How do you define success as a filmmaker, and what are your personal goals as a filmmaker?
As a documentary filmmaker, one major sign of success is when the characters you have filmed, often at vulnerable times in their lives, validate the completed film. A colleague of mine said he recently showed his character the finished film and they said “you drove my life off a cliff backwards!” No matter how good the film is, that is NOT success. The three documentaries I have made, “Autumn’s Eyes,” “I Won’t Love You to Death,” and “P-Star Rising,” the response from my characters has been resoundingly the same: “That shit was f’real. That is my life. Thank you.” I cannot deny that selling a film worldwide, paying back credit card debt, and getting offers for your next funded film also qualifies as success.
My personal goal as a filmmaker is to provide a voice to sub-cultures, youth in extreme circumstances, and cultural phenomenas. I do not limit this to documentary. I direct fiction film and theater as well.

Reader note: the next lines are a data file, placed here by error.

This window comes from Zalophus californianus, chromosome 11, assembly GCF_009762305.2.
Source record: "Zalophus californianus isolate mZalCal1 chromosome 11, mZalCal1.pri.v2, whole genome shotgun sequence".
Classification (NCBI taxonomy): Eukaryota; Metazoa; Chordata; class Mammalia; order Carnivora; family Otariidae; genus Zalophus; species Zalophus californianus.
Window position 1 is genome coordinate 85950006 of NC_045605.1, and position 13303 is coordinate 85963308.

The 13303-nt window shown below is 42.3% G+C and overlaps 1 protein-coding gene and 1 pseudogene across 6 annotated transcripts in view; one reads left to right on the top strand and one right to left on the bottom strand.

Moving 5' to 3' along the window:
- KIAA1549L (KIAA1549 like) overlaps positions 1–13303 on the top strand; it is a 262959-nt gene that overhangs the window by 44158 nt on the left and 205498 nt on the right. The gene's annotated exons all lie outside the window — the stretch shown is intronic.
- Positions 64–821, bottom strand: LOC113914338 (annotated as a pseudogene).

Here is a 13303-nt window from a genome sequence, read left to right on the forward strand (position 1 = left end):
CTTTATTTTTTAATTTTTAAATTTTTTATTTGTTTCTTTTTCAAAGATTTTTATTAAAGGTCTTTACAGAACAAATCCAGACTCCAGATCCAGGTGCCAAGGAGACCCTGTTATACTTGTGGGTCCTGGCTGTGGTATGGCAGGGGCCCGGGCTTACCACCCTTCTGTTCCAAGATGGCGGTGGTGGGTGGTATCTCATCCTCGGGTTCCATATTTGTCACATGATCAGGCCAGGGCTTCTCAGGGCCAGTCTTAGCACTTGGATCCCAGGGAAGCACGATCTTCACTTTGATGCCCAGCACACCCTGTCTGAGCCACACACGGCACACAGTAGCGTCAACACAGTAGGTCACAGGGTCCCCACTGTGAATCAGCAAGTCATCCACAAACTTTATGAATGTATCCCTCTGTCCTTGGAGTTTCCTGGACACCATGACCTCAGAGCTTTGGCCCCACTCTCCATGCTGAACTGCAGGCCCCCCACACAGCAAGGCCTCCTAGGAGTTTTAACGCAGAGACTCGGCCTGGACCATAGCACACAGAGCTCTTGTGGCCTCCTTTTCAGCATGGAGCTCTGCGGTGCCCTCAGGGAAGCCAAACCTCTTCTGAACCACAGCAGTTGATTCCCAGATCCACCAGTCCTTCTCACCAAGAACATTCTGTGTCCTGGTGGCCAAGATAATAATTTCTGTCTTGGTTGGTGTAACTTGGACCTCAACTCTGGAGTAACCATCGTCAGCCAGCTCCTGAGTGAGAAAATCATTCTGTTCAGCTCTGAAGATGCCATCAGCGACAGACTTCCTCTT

What are your future projects?
A documentary about young gypsies in Eastern Europe, both a fiction film and theatrical adaptation of “P-Star Rising,” producing film/PSA’s for the Black Caucus for the Education is a Civil Right National initiative, and staying open to new opportunities with a variety of creative teams. Making a film can get lonely and it is nice to mix it up. I also have to mention I am expecting a baby the same week as our Tribeca Premier, so that is definitely my most prevalent co-production!